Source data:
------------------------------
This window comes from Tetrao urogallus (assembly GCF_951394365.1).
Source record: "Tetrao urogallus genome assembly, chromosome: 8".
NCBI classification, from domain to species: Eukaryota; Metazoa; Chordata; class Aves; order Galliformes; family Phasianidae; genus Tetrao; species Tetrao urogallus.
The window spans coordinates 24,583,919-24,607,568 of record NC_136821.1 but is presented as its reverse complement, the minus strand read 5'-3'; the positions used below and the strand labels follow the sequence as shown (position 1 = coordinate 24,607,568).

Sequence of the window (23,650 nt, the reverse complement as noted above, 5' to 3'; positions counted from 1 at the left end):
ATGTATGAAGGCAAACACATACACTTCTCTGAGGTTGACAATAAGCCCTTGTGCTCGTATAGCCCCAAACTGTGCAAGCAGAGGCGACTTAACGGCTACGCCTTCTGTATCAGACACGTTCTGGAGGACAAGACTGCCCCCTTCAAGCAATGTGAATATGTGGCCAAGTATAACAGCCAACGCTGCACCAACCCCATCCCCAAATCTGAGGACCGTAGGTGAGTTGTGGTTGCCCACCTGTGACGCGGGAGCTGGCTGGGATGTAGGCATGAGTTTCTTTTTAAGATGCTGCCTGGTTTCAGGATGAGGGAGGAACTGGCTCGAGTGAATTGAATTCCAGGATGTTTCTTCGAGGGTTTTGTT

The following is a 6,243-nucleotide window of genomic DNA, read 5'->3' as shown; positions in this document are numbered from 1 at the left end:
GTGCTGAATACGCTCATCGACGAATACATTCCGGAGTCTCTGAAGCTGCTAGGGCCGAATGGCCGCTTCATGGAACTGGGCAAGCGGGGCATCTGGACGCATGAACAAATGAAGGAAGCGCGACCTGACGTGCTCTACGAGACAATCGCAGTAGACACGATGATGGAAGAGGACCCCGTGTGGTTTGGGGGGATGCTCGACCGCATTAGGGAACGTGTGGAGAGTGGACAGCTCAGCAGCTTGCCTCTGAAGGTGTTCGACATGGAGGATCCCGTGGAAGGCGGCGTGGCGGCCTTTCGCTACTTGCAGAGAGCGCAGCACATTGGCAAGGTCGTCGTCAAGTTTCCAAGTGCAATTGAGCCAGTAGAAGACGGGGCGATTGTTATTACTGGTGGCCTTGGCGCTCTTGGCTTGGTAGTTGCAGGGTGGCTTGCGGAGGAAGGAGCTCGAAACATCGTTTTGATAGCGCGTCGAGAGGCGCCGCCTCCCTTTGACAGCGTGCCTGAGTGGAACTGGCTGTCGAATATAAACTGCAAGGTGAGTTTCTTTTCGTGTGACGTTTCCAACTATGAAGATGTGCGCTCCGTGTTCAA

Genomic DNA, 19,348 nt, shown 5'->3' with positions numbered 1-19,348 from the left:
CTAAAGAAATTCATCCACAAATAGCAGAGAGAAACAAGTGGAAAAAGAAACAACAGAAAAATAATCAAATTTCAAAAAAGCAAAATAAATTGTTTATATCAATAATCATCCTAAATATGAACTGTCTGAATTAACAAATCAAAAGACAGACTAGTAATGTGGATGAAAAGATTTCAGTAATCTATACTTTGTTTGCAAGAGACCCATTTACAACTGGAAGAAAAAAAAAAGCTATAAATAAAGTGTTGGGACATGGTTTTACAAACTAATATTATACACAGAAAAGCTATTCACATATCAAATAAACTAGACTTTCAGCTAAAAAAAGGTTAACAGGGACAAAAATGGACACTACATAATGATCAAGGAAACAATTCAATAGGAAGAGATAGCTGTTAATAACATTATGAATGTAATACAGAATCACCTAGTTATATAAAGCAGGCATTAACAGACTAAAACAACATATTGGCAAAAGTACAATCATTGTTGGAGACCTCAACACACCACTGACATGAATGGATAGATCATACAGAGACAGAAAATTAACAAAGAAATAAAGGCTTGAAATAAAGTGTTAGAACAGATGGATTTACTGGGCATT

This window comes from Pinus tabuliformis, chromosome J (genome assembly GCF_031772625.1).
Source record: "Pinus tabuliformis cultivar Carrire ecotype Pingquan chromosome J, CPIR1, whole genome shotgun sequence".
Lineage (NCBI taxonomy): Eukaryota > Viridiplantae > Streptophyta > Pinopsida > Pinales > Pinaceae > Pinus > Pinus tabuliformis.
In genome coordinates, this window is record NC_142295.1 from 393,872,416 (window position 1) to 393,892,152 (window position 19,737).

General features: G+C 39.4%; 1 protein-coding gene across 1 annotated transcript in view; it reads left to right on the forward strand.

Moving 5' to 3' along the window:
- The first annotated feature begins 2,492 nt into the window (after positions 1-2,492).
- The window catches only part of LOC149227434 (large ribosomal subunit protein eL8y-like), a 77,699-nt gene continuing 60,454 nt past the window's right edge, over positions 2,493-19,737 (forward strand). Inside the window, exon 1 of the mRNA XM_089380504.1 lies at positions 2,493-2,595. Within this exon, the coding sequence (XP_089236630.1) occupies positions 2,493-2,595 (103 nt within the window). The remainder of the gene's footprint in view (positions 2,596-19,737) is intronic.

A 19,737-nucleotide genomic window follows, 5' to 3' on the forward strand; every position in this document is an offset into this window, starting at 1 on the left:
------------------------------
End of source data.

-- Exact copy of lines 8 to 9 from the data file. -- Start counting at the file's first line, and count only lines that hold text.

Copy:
GTGCTGAATACGCTCATCGACGAATACATTCCGGAGTCTCTGAAGCTGCTAGGGCCGAATGGCCGCTTCATGGAACTGGGCAAGCGGGGCATCTGGACGCATGAACAAATGAAGGAAGCGCGACCTGACGTGCTCTACGAGACAATCGCAGTAGACACGATGATGGAAGAGGACCCCGTGTGGTTTGGGGGGATGCTCGACCGCATTAGGGAACGTGTGGAGAGTGGACAGCTCAGCAGCTTGCCTCTGAAGGTGTTCGACATGGAGGATCCCGTGGAAGGCGGCGTGGCGGCCTTTCGCTACTTGCAGAGAGCGCAGCACATTGGCAAGGTCGTCGTCAAGTTTCCAAGTGCAATTGAGCCAGTAGAAGACGGGGCGATTGTTATTACTGGTGGCCTTGGCGCTCTTGGCTTGGTAGTTGCAGGGTGGCTTGCGGAGGAAGGAGCTCGAAACATCGTTTTGATAGCGCGTCGAGAGGCGCCGCCTCCCTTTGACAGCGTGCCTGAGTGGAACTGGCTGTCGAATATAAACTGCAAGGTGAGTTTCTTTTCGTGTGACGTTTCCAACTATGAAGATGTGCGCTCCGTGTTCAA

Genomic DNA, 19,348 nt, shown 5'->3' with positions numbered 1-19,348 from the left: